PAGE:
In the absence of an effective vaccine to prevent COVID-19 it is important to be able to track community infections to inform public health interventions aimed at reducing the spread and therefore reduce pressures on health-care units, improve health outcomes and reduce economic uncertainty. Wastewater surveillance has rapidly emerged as a potential tool to effectively monitor community infections for severe HP acute respiratory syndrome coronavirus 2 MESHD (SARS-CoV-2), through measuring trends of viral RNA signal in wastewater systems. In this study SARS-CoV-2 viral RNA N1 and N2 genes are quantified in solids collected from influent post grit solids ( PGS MESHD) and primary clarified sludge (PCS) in two water resource recovery facilities (WRRF) serving Canada's national capital region, i.e., the City of Ottawa, ON (pop. = 1.1M) and the City of Gatineau, QC (pop. = 280K). PCS samples show signal inhibition using RT-ddPCR compared to RT-qPCR, with PGS MESHD samples showing similar quantifiable concentrations of RNA using both assays. RT-qPCR shows higher frequency of detection of N1 and N2 genes in PCS (92.7, 90.6%) as compared to PGS samples (79.2, 82.3%). Sampling of PCS may therefore be an effective approach for SARS-CoV-2 viral quantification, especially during periods of declining and low COVID-19 incidence in the community. The pepper mild mottle virus (PMMV) is determined to have a less variable RNA signal in PCS over a three month period for two WRRFs, regardless of environmental conditions, compared to Bacteroides 16S rRNA or human eukaryotic 18S rRNA, making PMMV a potentially useful biomarker for normalization of SARS-CoV-2 signal. PMMV-normalized PCS RNA signal from WRRFs of two cities correlated with the regional public health epidemiological metrics, identifying PCS normalized to a fecal indicator (PMMV) as a potentially effective tool for monitoring trends during decreasing and low-incidence of infection of SARS-Cov-2 in communities.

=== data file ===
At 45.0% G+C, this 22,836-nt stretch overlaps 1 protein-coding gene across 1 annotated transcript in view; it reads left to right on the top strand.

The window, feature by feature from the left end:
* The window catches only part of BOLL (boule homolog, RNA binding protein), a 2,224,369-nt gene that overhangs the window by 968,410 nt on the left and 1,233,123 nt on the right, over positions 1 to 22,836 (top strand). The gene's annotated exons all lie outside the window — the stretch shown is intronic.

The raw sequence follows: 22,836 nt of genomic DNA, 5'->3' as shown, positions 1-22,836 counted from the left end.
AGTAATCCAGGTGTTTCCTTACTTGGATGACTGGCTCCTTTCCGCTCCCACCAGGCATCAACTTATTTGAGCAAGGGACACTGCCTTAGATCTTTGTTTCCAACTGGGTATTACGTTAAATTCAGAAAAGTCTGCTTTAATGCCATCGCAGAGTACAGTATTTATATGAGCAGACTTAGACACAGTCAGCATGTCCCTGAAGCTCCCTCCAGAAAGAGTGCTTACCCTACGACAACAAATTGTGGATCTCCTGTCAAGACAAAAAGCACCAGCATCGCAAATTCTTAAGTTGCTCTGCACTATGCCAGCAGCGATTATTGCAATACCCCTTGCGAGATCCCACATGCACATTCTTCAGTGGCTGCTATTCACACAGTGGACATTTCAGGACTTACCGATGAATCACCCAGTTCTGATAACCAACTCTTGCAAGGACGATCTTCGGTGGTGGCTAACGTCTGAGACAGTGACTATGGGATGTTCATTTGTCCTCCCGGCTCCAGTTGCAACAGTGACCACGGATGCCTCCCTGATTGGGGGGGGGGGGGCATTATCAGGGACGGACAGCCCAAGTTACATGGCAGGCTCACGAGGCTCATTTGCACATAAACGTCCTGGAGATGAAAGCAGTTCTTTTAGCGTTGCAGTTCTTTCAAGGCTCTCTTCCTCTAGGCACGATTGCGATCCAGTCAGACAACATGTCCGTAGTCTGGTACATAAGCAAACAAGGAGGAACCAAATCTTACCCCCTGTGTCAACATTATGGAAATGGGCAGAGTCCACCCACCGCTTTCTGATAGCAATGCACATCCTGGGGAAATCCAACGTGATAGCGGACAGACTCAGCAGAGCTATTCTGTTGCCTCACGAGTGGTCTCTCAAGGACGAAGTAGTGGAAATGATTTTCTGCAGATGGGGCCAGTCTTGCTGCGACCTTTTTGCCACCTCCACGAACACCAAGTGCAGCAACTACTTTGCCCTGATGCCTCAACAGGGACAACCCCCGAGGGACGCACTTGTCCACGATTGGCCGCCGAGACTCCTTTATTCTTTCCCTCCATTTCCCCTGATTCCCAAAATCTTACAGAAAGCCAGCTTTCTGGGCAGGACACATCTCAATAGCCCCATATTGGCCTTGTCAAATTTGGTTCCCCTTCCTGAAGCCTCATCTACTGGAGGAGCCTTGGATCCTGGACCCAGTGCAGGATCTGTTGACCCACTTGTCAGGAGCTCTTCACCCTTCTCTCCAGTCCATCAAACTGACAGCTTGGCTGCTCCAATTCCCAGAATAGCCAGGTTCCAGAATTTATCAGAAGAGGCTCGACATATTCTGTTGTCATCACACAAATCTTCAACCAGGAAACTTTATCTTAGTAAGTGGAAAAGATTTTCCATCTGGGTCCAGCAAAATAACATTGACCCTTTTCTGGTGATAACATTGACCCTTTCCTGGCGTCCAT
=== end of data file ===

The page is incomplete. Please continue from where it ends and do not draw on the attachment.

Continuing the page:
Clinical Features and Outcomes of COVID-19 in Older Adults TRANS: A Systematic Review and Meta-Analysis

    Authors: Sunny Singhal; Pramod Kumar; Sumitabh Singh; Srishti Saha; Aparajit Ballav Dey

    doi:10.21203/rs.3.rs-38971/v1 Date: 2020-06-29 Source: ResearchSquare

    Background Few studies have focused on exploring the clinical characteristics and outcomes of COVID-19 in older patients. We conducted this systematic review and meta-analysis to have a better understanding of the clinical characteristics of older COVID-19 patients.Methods A systematic search of PubMed and Scopus was performed from December 2019 to May 3rd, 2020. Observational studies including older adults TRANS ( age TRANS ≥60 years) with COVID-19 infection MESHD and reporting clinical characteristics or outcome were included. Primary outcome was assessing weighted pooled prevalence SERO (WPP) of severity and outcomes. Secondary outcomes were clinical features including comorbidities and need of respiratory support.Result 46 studies with 13,624 older patients were included. Severe infection HP infection MESHD was seen in 51% (95% CI– 36-65%, I2- 95%) patients while 22% (95% CI– 16-28%, I2- 88%) were critically ill. Overall, 11% (95% CI– 5-21%, I2- 98%) patients died. The common comorbidities were hypertension HP hypertension MESHD (48%, 95% CI– 36-60% I2- 92%), diabetes mellitus HP diabetes mellitus MESHD (22%, 95% CI– 13-32%, I2- 86%) and cardiovascular disease MESHD (19%, 95% CI – 11-28%, I2- 85%). Common symptoms were fever HP fever MESHD (83%, 95% CI– 66-97%, I2-91%), cough HP cough MESHD (60%, 95% CI– 50-70%, I2- 71%) and dyspnoea MESHD (42%, 95% CI– 19-67%, I2- 94%). Overall, 84% (95% CI– 60-100%, I2- 81%) required oxygen support and 21% (95% CI– 0-49%, I2- 91%) required mechanical ventilation. Majority of studies had medium to high risk of bias and overall quality of evidence was low for all outcomes.Conclusion Approximately half of older patients with COVID-19 have severe infection HP infection MESHD, one in five are critically ill and one in ten die. More high quality evidence is needed to study outcomes in this vulnerable patient population and factors affecting these outcomes.